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Formulating the Future: Accelerating Oral Drug Development & Manufacturing

Schedule a Meeting with Catalent in London

Date: January 19, 2023
Time: 9:00-13:30 hrs
Location: Royal Society of Chemistry, Burlington House, Piccadilly, London, United Kingdom

Event in collaboration with One Nucleus

One Nucleus logo

 

 

 

 

 

 

Fours different pills on a tableYou are invited to join Catalent’s exclusive workshop and networking event at Royal Society of Chemistry’s historic London residence, The Burlington House.
This event brings together experts in formulation and manufacturing sciences to discuss such challenges and offer solutions related to improving bioavailability, application of different pharmaceutical technologies for dosage form designs, optimizing manufacturing and scaling supply, and accelerating progression to clinic and on to market success.

AGENDA

 

9:00 am – Registration and Networking Breakfast

9:30 am – Welcome and Introductions by Tony Jones, CEO, One Nucleus

Tony Jones, Ph.D
CEO, One Nucleus

 

 

9:40 am – 10:10 am – Sustaining Accelerated Product Development

 

David Elder's headshot

David Elder, Ph.D
Principal Consultant, David P Elder Consultancy

 

 

 

Key learning points:

  • Ways of accelerating product development and innovative approaches to the development and approval of drug products
  • The continuum of product development, post-pandemic

 

10:10 am – 10:40 am – The Developability Classification System (DCS) as a Valuable Framework for Developing an Oral Formulation

 

James Butler, Ph.D
GlaxoSmithKline Research & Development, Ware, United Kingdom.

 

 

Key learning points:

  • To demonstrate how the effective use of the DCS and related concepts at an early stage is a key to successful formulation development, especially in case complex class II/IV compounds
  • To highlight the current state of knowledge, discuss challenges to achieve a general consensus among pharmaceutical scientists.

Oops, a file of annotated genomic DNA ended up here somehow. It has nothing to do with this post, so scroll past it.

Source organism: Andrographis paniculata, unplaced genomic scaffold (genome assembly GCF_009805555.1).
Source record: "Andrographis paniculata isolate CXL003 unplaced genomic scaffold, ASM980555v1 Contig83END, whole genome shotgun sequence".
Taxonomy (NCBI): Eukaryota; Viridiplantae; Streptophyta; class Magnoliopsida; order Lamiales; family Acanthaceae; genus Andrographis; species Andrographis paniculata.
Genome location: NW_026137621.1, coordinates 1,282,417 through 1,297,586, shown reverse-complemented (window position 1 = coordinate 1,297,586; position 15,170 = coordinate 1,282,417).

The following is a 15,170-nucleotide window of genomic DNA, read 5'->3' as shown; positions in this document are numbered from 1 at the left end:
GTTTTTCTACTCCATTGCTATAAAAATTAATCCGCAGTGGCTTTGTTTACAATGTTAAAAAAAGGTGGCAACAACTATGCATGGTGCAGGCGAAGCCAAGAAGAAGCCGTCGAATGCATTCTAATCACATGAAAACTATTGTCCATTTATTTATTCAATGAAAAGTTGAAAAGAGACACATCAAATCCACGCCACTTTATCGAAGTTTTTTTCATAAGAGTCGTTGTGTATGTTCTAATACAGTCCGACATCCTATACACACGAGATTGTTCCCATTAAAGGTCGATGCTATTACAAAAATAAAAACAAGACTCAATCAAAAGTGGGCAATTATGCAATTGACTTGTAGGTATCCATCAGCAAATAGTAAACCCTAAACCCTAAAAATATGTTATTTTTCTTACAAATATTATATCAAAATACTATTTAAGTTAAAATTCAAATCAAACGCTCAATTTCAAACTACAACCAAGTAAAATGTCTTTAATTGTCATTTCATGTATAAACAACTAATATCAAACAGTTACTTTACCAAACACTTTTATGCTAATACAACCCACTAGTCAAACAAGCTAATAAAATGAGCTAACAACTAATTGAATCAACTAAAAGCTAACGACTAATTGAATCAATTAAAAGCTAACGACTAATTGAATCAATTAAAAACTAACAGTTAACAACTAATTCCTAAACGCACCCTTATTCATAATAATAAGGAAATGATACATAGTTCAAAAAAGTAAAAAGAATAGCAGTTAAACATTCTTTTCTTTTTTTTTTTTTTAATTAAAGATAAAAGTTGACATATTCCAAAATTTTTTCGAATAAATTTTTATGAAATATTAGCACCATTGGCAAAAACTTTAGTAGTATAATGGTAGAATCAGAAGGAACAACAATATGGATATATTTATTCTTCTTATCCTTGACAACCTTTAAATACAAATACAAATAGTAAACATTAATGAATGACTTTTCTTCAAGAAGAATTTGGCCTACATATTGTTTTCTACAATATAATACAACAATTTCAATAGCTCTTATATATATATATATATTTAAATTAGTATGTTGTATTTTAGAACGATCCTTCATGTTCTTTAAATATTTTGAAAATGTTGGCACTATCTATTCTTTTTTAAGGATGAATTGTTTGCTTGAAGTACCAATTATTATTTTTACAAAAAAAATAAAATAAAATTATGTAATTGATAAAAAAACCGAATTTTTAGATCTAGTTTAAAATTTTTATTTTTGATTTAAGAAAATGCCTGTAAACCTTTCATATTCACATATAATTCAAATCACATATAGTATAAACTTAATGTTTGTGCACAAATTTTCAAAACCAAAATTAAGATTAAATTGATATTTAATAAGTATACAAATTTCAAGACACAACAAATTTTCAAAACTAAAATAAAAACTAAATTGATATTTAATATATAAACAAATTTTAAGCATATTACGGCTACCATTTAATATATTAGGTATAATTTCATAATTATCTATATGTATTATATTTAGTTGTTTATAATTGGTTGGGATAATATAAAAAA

• Real- time industrial applications of the DCS system

10:40 am – 11:00 am – Coffee Break

11:00 am – 11:30 am – Small-Molecule Manufacturing Options for Expedited Programs 

 

Stephen Tindal's headshot

Stephen Tindal
Director, Science & Technology, Catalent

 

 

 

A small molecule that has been selected for evaluation as a potential human drug is first evaluated in a phase 1 study where it’s safety is demonstrated. To be successful in bringing oral small molecules through to proof of concept, small companies must navigate a path through a bewildering process of data collection, being smart about which studies are performed and which ones are not, in order to collect a minimal, yet most impactful data set that enables the molecule to progress before running out of funding. In this presentation, we will present Catalent’s scientific advisory role, and show how Catalent can support small companies with expedited, flexible solutions for formulation and manufacturing using elements of quality by design, manufacturing on demand and adaptive clinical trials.  Phase appropriate, and not “quick and dirty”.

 

11:30 am – 12:00 pm – The Manufacturing Classification System (MCS) to Facilitate the Selection of Manufacturing Technology

 

Kendal G. Pitt, Ph.D 
Pharmaceutical Consultant, Honorary Professor, Leicester School of Pharmacy, De Montfort University.

 

 

 

Key learning points:

  • Understanding the correlation of API properties to the manufacturing process
  • How the MSC framework can be used for risk-assessing the development of a compound and its interactions with a manufacturing route?
  • Can the MSC help simplify scale-up activities into the commercial manufacturing?

12:00 pm -12:30 pm – Panel Discussion: Transforming Formulation & Manufacturing of Oral Solid Dosage Medicine.

12:30 pm – 1:30 pm – Networking Lunch & Meet the Experts

 

ABOUT THE VENUE

 

The Burlington House is located in London’s Piccadilly and is a five-minute walk from Green Park London Underground station. It was originally a private Neo-Palladian mansion owned by the Earls of Burlington and was expanded in the mid-19th century after being purchased by the British government. Today, the Royal Academy and five learned societies occupy much of the building.